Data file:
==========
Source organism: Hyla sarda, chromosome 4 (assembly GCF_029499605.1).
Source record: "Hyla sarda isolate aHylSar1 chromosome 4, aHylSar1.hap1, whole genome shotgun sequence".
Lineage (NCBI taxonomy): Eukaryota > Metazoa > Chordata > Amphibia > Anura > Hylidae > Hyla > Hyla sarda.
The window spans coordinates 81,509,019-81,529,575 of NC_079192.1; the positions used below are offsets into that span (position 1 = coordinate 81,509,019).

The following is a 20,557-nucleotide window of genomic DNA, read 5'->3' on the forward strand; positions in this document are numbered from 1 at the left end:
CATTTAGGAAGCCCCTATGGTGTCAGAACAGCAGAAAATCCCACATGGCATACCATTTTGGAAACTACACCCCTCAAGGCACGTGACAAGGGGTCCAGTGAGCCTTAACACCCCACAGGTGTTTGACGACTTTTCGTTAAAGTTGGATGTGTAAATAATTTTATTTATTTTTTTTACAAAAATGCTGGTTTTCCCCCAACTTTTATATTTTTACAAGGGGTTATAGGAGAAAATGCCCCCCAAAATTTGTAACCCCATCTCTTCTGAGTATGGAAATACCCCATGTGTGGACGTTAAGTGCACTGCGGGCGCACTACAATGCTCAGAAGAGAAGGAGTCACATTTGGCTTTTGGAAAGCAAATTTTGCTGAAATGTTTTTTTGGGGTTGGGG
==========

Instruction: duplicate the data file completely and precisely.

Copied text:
Source organism: Hyla sarda, chromosome 4 (assembly GCF_029499605.1).
Source record: "Hyla sarda isolate aHylSar1 chromosome 4, aHylSar1.hap1, whole genome shotgun sequence".
Lineage (NCBI taxonomy): Eukaryota > Metazoa > Chordata > Amphibia > Anura > Hylidae > Hyla > Hyla sarda.
The window spans coordinates 81,509,019-81,529,575 of NC_079192.1; the positions used below are offsets into that span (position 1 = coordinate 81,509,019).

The following is a 20,557-nucleotide window of genomic DNA, read 5'->3' on the forward strand; positions in this document are numbered from 1 at the left end:
CATTTAGGAAGCCCCTATGGTGTCAGAACAGCAGAAAATCCCACATGGCATACCATTTTGGAAACTACACCCCTCAAGGCACGTGACAAGGGGTCCAGTGAGCCTTAACACCCCACAGGTGTTTGACGACTTTTCGTTAAAGTTGGATGTGTAAATAATTTTATTTATTTTTTTTACAAAAATGCTGGTTTTCCCCCAACTTTTATATTTTTACAAGGGGTTATAGGAGAAAATGCCCCCCAAAATTTGTAACCCCATCTCTTCTGAGTATGGAAATACCCCATGTGTGGACGTTAAGTGCACTGCGGGCGCACTACAATGCTCAGAAGAGAAGGAGTCACATTTGGCTTTTGGAAAGCAAATTTTGCTGAAATGTTTTTTTGGGGTTGGGG